Monday February 3, 7pm
From the Italian Underground
Films by Massimo Bacigalupo, Piero Bargellini, and Alfredo Leonardi
admission $6

Still from “V (for Versus)” (M. Bacigalupo, 1968) © Massimo Bacigalupo

Microscope is pleased to present a very rare night of 16mm films by three leading figures of the 1960s Italian underground cinema movement Massimo Bacigalupo, Piero Bargellini, and Alfredo Leonardi. All are connected with the influential, yet brief, Cooperative Cinema Indipendente (Independent Cinema Cooperative) (1967-1969), a project based on the model of New York’s Filmmakers’ Cooperative – with Bacigalupo and Leonardi among the founding members – that inspired several intense years of production of Italian avant-garde films.

The program includes several seminal works of the period including Bacigalupo’s “200 feet for March 31st” and “V (for Versus)”, Bargellini’s “Modulation Transfer” and Leonardi’s “If the Unconscious Revolts”. Despite increasing attention in recent years, the works by the men and women of the historical Italian independent cinema are still in need of wider circulation, especially in the US where they remain mostly unseen.

MASSIMO BACIGALUPO was born in 1947 in Rapallo, Italy. He is an experimental filmmaker, scholar, and translator of poetry, an essayist and literary critic. He was a founding member of the Cooperative Cinema Indipendente in Rome. He currently lives and works in Genova, Italy.

PIERO BARGELLINI was born in Arezzo in 1940. He joined the Cooperative Cinema Indipendente in 1968. During the early 1970s he worked occasionally for Italian Television RAI and continued making underground films. In 1975, he left Italy for Turkey with his wife and daughter reportedly because of legal troubles. He eventually returned and continued his work with films. He died in 1982 at the age of 42.

ALFREDO LEONARDI was born in Voghera, Italy in 1938. He is a founder of the Cooperative Cinema Indipendente and is best known for his short underground films made in the 1960s and early 1970s. He spent time in New York in the 60s and there his only feature length film “Amore, Amore” was screened at MoMA in 1966. Leonardi is also the author of “Occhio mio dio. Il New American Cinema (Eye, My God: The New American Cinema” (1971). He also worked for many years in Italian television.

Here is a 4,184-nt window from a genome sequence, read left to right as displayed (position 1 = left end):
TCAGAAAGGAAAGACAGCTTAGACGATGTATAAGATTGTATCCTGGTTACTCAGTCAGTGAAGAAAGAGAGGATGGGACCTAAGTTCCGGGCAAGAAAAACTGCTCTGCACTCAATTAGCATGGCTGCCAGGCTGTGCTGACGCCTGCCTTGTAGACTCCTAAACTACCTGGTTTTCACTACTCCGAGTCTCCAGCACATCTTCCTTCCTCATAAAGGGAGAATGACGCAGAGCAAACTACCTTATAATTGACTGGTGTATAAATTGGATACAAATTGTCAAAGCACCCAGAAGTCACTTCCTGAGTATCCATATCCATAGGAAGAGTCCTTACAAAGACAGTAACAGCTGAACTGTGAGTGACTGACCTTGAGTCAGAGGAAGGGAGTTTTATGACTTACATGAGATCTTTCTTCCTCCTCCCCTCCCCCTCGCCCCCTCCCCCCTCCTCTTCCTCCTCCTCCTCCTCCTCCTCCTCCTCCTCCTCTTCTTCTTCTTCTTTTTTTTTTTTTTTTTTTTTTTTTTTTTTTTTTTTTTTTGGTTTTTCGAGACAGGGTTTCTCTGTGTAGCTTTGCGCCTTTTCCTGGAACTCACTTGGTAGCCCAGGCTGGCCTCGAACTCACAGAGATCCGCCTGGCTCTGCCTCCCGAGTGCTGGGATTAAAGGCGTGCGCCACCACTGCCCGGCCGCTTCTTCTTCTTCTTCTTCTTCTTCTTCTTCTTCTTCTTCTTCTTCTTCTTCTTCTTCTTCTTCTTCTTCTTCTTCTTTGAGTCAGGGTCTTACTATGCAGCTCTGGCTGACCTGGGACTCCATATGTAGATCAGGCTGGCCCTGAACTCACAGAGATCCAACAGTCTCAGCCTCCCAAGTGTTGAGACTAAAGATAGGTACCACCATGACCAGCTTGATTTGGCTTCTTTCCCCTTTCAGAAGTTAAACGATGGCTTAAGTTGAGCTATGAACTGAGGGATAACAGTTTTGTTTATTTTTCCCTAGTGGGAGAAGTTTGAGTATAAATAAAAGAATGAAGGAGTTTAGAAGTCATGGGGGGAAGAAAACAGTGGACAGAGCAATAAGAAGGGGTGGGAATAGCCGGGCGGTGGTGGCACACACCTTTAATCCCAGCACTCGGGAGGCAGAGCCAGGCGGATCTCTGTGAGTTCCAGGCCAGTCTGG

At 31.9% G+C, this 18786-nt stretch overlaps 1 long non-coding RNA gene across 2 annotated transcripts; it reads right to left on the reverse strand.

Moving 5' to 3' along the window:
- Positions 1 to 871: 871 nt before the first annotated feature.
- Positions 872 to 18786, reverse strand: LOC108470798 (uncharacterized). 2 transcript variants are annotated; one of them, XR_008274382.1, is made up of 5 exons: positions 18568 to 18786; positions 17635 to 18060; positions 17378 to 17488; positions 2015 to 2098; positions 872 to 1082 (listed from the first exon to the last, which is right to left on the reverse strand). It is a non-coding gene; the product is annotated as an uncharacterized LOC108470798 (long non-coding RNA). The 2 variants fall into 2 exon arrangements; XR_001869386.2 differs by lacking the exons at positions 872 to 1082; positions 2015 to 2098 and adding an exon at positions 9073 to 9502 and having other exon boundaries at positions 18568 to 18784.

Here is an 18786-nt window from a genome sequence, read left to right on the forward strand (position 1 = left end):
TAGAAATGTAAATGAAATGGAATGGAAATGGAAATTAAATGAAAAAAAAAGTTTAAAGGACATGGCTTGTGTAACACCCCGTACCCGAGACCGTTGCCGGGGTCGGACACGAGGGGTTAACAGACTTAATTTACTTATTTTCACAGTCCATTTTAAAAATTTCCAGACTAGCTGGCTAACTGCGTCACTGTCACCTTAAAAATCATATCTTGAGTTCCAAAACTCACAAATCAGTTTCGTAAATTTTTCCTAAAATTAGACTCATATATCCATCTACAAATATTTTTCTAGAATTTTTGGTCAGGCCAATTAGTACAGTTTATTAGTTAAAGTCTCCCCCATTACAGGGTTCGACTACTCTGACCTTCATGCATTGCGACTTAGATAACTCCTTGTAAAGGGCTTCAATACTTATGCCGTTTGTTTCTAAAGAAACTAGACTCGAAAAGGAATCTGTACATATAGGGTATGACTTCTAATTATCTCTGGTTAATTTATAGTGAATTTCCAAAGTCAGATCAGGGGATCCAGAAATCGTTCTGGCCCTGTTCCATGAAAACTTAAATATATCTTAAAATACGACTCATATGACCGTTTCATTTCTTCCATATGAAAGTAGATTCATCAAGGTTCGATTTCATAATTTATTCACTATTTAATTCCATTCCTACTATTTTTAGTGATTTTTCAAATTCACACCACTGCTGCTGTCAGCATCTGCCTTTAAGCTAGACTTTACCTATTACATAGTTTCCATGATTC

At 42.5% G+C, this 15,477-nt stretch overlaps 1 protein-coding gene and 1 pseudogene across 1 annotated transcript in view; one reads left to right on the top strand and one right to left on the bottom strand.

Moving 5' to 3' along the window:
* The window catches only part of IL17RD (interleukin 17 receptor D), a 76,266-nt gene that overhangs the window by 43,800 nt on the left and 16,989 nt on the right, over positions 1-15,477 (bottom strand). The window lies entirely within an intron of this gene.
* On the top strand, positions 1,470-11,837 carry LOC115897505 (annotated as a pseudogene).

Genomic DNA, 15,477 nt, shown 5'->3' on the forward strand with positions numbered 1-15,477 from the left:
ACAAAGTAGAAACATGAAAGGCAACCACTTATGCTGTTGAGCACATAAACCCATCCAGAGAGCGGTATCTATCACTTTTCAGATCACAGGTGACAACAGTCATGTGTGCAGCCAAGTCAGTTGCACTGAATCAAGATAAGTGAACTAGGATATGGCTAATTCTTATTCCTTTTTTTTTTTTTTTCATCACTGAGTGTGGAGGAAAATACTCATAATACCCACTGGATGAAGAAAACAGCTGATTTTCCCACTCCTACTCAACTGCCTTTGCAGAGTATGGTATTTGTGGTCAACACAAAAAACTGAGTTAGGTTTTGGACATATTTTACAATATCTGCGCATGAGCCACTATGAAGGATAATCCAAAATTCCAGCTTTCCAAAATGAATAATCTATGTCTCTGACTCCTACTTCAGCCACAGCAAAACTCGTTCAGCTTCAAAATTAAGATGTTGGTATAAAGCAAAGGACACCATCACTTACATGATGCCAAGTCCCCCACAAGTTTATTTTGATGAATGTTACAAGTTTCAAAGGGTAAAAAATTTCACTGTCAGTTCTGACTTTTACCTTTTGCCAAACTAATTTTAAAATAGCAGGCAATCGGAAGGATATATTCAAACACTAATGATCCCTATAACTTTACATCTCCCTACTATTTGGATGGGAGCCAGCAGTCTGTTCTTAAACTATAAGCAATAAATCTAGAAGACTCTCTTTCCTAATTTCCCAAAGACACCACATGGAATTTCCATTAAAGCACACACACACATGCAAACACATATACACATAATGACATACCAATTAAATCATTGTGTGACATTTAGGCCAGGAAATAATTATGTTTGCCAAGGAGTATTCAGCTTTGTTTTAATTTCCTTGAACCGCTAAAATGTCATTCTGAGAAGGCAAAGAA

Se L’Inconscio Si Ribella (If the Unconscious Revolts)
Alfredo Leonardi, 16mm, black and white, 19 min, 1967
In this film, as in all my previous ones, there is a direct connection between inner urges and cinematic rendering. I tried to visualize my present aspiration to recover, through the various ways taught by one’s experience, the easiness, directness and ripeness proper to children’s relationships and affective life. This film is maybe a track of this path backwards. –A. L.

“200 Feet For March 31st”
Massimo Bacigalupo, 16mm, black and white, 10 min, 1968
Most of this film was shot within one day, 31 March 1968, and edited in the camera. It is divided in six episodes following an ancient Indian text, Katha Upanishad, in which a young man, Nakiketa, converses with Death.
“The aspect of the word,/ as somebody said,/ sound/ the word is sound much more than anything else/ and this , you see how true this is/ of the visual sound also, the optical impact of the text, seen at different speeds, the different color of the paper, the different type in conjunction with what comes to mind, at (as it is) random/…” — Andreas Weiland

V. (For Versus)
Massimo Bacigalupo, 16mm, black and white, 12 min, 1968
Should be as clearly as is possible a filmic expression of a series of impossibilities proceeding from the fundamentally unknown relationship between our action and the world pre-existing to it. The tale moves, on varying levels, around the contemplation of this ontological crisis, from tension to indifference and further, death, the medium (film) withering, it is in darkness that the animal moves… the setting: the Mount of Olives. The film consists of four unedited rolls of 100-feet 16mm reels, one of which was previously exposed in an 8mm camera.

Trasferimento di modulazione (Modulation Transfer)
Piero Bargellini, 16mm (original) transfer to video, 1969, 8 minutes
Going even further, in his film Trasferimento di modulazione [Modulation Transfer] (1969), in which the very reproducible nature of film is called into question. Bargellini did in fact alter the development process of the negative, arresting it at several points and for various movie lengths of time, and even projected a small point of light on some parts of it. He then made a unique positive print. A positive that with each projection inevitably deteriorates, bringing about the using up and death of the film itself, and whose other prints, will never be the same as the original. A radical procedure—the point of no return—that works on the primary substance of the cinema: the photosensitive material from which images are made, freeing themselves, even in this case, from the rules of a procedure—that of developing and printing—that is extremely standardized. — Annamaria Licciardello


Still from “Trasferimento di Modulazione” (P. Bargellini, 1969)
© Centro Sperimentale di Cinematografia, Roma

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